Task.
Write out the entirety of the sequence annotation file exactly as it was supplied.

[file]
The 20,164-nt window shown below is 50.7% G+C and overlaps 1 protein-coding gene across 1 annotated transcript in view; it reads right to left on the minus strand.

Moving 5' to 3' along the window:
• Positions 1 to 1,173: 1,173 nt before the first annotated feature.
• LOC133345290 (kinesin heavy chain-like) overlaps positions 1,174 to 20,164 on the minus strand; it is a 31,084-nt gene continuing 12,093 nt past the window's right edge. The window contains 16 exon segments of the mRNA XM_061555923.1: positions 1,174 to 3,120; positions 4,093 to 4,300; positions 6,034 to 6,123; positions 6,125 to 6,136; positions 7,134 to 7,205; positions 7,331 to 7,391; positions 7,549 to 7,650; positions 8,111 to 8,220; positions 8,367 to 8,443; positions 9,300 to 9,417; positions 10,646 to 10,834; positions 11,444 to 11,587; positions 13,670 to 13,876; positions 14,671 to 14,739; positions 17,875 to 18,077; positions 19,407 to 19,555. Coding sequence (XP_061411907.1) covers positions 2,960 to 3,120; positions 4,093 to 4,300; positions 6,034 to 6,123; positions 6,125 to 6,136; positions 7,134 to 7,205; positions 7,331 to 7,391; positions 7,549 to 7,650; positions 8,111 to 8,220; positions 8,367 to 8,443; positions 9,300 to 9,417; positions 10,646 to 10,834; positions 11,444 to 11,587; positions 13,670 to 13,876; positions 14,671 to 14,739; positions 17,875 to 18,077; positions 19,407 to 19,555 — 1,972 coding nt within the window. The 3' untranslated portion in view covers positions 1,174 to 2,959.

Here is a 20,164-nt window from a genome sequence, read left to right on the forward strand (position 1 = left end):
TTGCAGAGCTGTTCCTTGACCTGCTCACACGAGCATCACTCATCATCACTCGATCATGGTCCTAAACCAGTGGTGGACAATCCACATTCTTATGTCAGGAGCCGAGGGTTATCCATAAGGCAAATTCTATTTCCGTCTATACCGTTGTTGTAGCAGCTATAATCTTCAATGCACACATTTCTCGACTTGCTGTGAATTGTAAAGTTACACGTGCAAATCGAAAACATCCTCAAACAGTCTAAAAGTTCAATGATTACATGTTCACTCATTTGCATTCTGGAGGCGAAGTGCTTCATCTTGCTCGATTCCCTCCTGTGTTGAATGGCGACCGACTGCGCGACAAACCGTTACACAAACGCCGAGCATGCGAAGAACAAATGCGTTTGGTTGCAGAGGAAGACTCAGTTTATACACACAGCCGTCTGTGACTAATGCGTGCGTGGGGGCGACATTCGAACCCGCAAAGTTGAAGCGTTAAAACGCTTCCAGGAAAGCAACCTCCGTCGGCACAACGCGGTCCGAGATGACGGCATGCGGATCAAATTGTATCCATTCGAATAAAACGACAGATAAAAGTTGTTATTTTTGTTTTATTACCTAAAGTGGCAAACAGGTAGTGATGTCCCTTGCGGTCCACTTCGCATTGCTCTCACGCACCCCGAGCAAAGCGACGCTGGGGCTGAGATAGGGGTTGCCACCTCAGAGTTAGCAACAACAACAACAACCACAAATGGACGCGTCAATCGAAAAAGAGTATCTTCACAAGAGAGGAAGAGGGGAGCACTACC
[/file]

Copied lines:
The 20,164-nt window shown below is 50.7% G+C and overlaps 1 protein-coding gene across 1 annotated transcript in view; it reads right to left on the minus strand.

Moving 5' to 3' along the window:
• Positions 1 to 1,173: 1,173 nt before the first annotated feature.
• LOC133345290 (kinesin heavy chain-like) overlaps positions 1,174 to 20,164 on the minus strand; it is a 31,084-nt gene continuing 12,093 nt past the window's right edge. The window contains 16 exon segments of the mRNA XM_061555923.1: positions 1,174 to 3,120; positions 4,093 to 4,300; positions 6,034 to 6,123; positions 6,125 to 6,136; positions 7,134 to 7,205; positions 7,331 to 7,391; positions 7,549 to 7,650; positions 8,111 to 8,220; positions 8,367 to 8,443; positions 9,300 to 9,417; positions 10,646 to 10,834; positions 11,444 to 11,587; positions 13,670 to 13,876; positions 14,671 to 14,739; positions 17,875 to 18,077; positions 19,407 to 19,555. Coding sequence (XP_061411907.1) covers positions 2,960 to 3,120; positions 4,093 to 4,300; positions 6,034 to 6,123; positions 6,125 to 6,136; positions 7,134 to 7,205; positions 7,331 to 7,391; positions 7,549 to 7,650; positions 8,111 to 8,220; positions 8,367 to 8,443; positions 9,300 to 9,417; positions 10,646 to 10,834; positions 11,444 to 11,587; positions 13,670 to 13,876; positions 14,671 to 14,739; positions 17,875 to 18,077; positions 19,407 to 19,555 — 1,972 coding nt within the window. The 3' untranslated portion in view covers positions 1,174 to 2,959.

Here is a 20,164-nt window from a genome sequence, read left to right on the forward strand (position 1 = left end):
TTGCAGAGCTGTTCCTTGACCTGCTCACACGAGCATCACTCATCATCACTCGATCATGGTCCTAAACCAGTGGTGGACAATCCACATTCTTATGTCAGGAGCCGAGGGTTATCCATAAGGCAAATTCTATTTCCGTCTATACCGTTGTTGTAGCAGCTATAATCTTCAATGCACACATTTCTCGACTTGCTGTGAATTGTAAAGTTACACGTGCAAATCGAAAACATCCTCAAACAGTCTAAAAGTTCAATGATTACATGTTCACTCATTTGCATTCTGGAGGCGAAGTGCTTCATCTTGCTCGATTCCCTCCTGTGTTGAATGGCGACCGACTGCGCGACAAACCGTTACACAAACGCCGAGCATGCGAAGAACAAATGCGTTTGGTTGCAGAGGAAGACTCAGTTTATACACACAGCCGTCTGTGACTAATGCGTGCGTGGGGGCGACATTCGAACCCGCAAAGTTGAAGCGTTAAAACGCTTCCAGGAAAGCAACCTCCGTCGGCACAACGCGGTCCGAGATGACGGCATGCGGATCAAATTGTATCCATTCGAATAAAACGACAGATAAAAGTTGTTATTTTTGTTTTATTACCTAAAGTGGCAAACAGGTAGTGATGTCCCTTGCGGTCCACTTCGCATTGCTCTCACGCACCCCGAGCAAAGCGACGCTGGGGCTGAGATAGGGGTTGCCACCTCAGAGTTAGCAACAACAACAACAACCACAAATGGACGCGTCAATCGAAAAAGAGTATCTTCACAAGAGAGGAAGAGGGGAGCACTACC